Impact: House prices more than double from £108,382 in 1997 when Tony Blair takes power to peak at £258,875 in September 2007. The money spent constructing new homes nearly trebles in the same period – from £9 billion to £25.6 billion.
Context: But then, everything changed. It’s hard to pin the exact date of the global financial crash but it started with the subprime mortgage bubble, with lots of homeowners defaulting on what were meant to be fairly secure loans. This meant banks were increasingly hesitant about lending to each other, which further choked up the financial system.
But one big date we can track – September 15 2008. On this day the Federal Reserve declined to guarantee Lehman Brothers loans. The 158-year-old bank filed for bankruptcy, the largest filing in US history.
Impact: Global markets plummeted. Construction had already been slowing down in the UK, but Lehman’s collapse really put the breaks on, from £21.4 billion on new homes to £15.9 billion a year later. Interest rates dropped from 5% to 0.5% in the same period.
House prices (in real terms) have never recovered to the price they were when Lehman collapsed.
- Interest rates vary after Brown hands over control of them to the Bank of England. Despite this variance, house prices more than doubled in the run up to 2007.
- The financial crash impacted the entire housing market. Tougher lending criteria meant fewer people could secure mortgages to buy houses. Leading to less demand for new housing. Many developers were affected too, also finding it tougher to access credit to fund projects.
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While the causes of that recession may have been unique, is there anything we can learn from it to prepare us for the future?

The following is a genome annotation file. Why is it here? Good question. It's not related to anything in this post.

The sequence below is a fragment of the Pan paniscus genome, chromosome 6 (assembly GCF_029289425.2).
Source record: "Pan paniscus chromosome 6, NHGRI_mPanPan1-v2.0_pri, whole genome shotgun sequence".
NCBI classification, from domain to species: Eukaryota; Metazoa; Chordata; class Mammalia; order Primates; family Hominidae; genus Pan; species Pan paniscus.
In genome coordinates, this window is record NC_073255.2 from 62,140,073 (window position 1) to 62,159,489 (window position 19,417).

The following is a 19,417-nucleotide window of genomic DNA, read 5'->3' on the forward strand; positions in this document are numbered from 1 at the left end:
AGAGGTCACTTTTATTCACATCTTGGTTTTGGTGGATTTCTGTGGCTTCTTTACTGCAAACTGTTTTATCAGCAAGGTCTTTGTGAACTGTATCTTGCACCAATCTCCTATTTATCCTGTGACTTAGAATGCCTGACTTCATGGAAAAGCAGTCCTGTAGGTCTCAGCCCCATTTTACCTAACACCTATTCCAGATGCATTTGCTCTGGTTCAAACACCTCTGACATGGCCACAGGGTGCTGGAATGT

(Only want to find out how the crash affected developers? Skip to that section here.)
Context: After the financial crisis interest rates were cut to 0.5%, the lowest in the Bank's history. This was part of a range of measures to help stimulate the economy.
Impact: We can see that interest rates dropped like a stone and have never recovered since. This meant the cost of borrowing was significantly lower. Gone are the days of 16-17% mortgage rates of the 80s, instead most borrowers would be looking at around 3-4%. This means people can borrow more at the same cost, and that in turn has pushed house prices higher...
Context: During the financial crisis, house prices fell. Credit became more difficult to access, making it harder for most people to get a mortgage. Mortgages to first-time buyers dropped from £10.5 billion in March 2007 to £3.3 billion in March 2009.
Impact: The Help To Buy scheme was introduced in March 2013 to help first-timers, and was effective. Increasing spending from £6.1 billion at the inception of the scheme to £15.8 billion today, above even the 2007 levels.
The scheme has received criticism for perhaps inflating the housing market. Combining those low interest rates with a government-backed lending scheme means first-time buyers can afford to borrow more money at the same cost. So they did, driving up demand on the first-time-buyer-scheme-approved properties.
However since Help to Buy came into effect, average house prices (in real terms) have remained relatively flat during this period.
Context: Buy-to-let mortgages suffered after the crash, but not as much as first-time mortgages. They dropped by about 20% from March 2007 to March 2009, while mortgages to first-time buyers dropped by about 70% in the same period.
In the coming years, the government introduced controls on the buy-to-let market in an attempt to control house prices and help first-time buyers get on the property ladder.
Impact: We see a steady growth of buy-to-let activity between March 2009 until the stamp duty changes in 2016 – adding a 3% surcharge on buy-to-let properties.
You can see a rush of activity as buy-to-let landlords try to get purchases completed before the change kicks in, with £10.2 billion lent to buy-to-let landlords in September 2015 before the announcement, rising to £14.2 billion in March 2016, just before the changes take effect.